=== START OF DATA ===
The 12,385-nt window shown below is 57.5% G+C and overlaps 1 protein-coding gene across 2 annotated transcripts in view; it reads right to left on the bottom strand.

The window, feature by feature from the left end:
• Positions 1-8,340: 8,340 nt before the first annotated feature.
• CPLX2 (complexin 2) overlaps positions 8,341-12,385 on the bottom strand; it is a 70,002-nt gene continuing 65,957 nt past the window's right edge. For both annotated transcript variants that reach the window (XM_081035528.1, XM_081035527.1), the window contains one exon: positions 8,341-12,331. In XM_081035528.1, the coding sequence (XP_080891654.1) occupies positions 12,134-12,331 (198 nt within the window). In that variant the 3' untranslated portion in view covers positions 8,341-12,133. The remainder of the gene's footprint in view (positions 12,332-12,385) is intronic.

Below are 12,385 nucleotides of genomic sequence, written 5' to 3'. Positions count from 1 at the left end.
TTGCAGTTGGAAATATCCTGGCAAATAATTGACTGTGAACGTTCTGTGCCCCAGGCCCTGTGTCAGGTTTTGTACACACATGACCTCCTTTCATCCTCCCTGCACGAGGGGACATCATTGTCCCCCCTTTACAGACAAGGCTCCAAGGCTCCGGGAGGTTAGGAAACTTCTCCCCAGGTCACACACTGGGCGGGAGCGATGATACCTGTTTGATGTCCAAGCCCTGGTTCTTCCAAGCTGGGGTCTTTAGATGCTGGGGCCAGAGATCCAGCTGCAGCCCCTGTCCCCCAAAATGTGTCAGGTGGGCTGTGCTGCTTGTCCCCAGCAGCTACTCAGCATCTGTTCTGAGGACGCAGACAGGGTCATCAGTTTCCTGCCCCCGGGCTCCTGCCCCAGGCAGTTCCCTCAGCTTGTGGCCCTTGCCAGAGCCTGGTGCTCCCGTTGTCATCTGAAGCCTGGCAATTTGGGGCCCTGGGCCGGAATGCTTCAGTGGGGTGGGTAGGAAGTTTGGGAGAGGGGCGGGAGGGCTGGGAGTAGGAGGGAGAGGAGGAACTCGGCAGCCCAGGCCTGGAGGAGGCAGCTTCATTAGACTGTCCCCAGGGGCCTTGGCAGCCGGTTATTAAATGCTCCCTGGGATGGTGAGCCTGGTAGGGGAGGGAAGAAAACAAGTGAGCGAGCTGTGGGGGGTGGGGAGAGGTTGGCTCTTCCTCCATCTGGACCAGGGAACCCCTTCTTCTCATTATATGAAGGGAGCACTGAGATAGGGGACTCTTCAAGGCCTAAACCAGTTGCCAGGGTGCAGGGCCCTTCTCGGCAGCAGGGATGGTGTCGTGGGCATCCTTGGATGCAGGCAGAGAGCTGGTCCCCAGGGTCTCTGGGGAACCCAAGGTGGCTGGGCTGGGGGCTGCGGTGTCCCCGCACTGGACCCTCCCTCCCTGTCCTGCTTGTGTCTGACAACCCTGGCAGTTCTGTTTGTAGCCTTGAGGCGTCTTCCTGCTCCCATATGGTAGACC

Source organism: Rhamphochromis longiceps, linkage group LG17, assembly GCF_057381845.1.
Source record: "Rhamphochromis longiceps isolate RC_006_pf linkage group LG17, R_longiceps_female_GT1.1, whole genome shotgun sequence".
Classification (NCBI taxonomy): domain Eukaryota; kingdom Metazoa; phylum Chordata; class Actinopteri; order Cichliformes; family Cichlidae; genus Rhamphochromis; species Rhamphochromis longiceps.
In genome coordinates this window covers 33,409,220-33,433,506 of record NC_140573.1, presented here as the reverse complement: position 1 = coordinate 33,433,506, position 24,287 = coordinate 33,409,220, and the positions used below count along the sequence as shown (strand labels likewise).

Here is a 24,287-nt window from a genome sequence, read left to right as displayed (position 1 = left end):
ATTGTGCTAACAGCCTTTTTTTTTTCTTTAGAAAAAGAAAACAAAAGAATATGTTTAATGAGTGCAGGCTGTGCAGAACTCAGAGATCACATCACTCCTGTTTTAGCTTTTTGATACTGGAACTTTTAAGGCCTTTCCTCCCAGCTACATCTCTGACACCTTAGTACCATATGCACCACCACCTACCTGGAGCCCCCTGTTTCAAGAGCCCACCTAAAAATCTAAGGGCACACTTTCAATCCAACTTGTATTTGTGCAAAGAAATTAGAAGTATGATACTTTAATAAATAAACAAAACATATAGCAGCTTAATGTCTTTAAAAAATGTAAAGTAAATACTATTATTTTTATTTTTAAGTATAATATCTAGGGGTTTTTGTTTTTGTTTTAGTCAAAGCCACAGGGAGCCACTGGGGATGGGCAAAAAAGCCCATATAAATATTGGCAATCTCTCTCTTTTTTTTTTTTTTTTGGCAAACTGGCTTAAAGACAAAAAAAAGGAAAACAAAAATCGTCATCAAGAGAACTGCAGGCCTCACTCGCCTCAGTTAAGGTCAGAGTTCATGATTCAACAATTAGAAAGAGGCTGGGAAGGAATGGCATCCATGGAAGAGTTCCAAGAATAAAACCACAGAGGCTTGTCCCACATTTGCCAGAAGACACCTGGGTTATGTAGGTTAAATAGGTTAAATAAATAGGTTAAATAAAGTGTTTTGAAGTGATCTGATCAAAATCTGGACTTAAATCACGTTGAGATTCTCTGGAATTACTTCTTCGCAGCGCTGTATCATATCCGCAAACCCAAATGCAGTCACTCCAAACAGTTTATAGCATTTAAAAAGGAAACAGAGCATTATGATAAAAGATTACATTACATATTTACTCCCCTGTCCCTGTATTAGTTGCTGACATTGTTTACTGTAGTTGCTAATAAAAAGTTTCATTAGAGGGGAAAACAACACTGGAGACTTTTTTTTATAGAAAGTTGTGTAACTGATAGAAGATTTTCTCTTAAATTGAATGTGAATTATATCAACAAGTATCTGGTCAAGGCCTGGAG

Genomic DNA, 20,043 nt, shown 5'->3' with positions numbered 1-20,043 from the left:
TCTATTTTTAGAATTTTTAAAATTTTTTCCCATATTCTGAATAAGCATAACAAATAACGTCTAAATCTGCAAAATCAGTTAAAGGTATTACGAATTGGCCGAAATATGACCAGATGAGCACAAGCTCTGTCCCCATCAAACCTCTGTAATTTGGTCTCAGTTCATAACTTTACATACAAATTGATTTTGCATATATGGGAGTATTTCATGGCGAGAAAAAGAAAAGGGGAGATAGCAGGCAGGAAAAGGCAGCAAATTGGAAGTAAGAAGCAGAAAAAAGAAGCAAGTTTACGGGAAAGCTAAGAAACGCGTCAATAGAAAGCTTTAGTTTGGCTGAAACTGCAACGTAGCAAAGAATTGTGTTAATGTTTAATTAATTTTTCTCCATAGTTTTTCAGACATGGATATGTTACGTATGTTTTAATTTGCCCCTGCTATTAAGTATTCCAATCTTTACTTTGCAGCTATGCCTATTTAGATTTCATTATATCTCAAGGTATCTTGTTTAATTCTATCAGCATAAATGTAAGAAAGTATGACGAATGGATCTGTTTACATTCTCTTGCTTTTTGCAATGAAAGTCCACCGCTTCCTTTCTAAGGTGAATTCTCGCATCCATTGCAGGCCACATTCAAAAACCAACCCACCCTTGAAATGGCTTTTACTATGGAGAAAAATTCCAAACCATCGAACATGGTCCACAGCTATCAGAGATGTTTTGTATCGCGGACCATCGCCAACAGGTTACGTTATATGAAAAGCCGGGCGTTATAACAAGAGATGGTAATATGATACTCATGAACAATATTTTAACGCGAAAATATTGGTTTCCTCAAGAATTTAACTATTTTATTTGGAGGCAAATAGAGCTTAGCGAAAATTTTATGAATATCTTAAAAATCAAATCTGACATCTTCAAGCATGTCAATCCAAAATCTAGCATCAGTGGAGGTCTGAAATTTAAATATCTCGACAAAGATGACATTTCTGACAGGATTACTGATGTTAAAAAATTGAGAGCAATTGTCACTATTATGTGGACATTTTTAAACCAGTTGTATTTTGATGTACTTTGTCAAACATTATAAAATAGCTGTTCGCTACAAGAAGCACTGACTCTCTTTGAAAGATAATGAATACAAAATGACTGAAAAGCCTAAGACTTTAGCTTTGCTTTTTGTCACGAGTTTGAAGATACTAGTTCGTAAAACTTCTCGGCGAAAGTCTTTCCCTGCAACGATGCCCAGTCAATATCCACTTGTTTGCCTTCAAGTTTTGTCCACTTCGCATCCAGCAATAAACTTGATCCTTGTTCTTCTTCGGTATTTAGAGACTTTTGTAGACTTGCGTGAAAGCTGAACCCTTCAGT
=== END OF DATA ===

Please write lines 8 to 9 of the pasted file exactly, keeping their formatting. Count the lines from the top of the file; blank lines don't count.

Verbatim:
Source record: "Rhamphochromis longiceps isolate RC_006_pf linkage group LG17, R_longiceps_female_GT1.1, whole genome shotgun sequence".
Classification (NCBI taxonomy): domain Eukaryota; kingdom Metazoa; phylum Chordata; class Actinopteri; order Cichliformes; family Cichlidae; genus Rhamphochromis; species Rhamphochromis longiceps.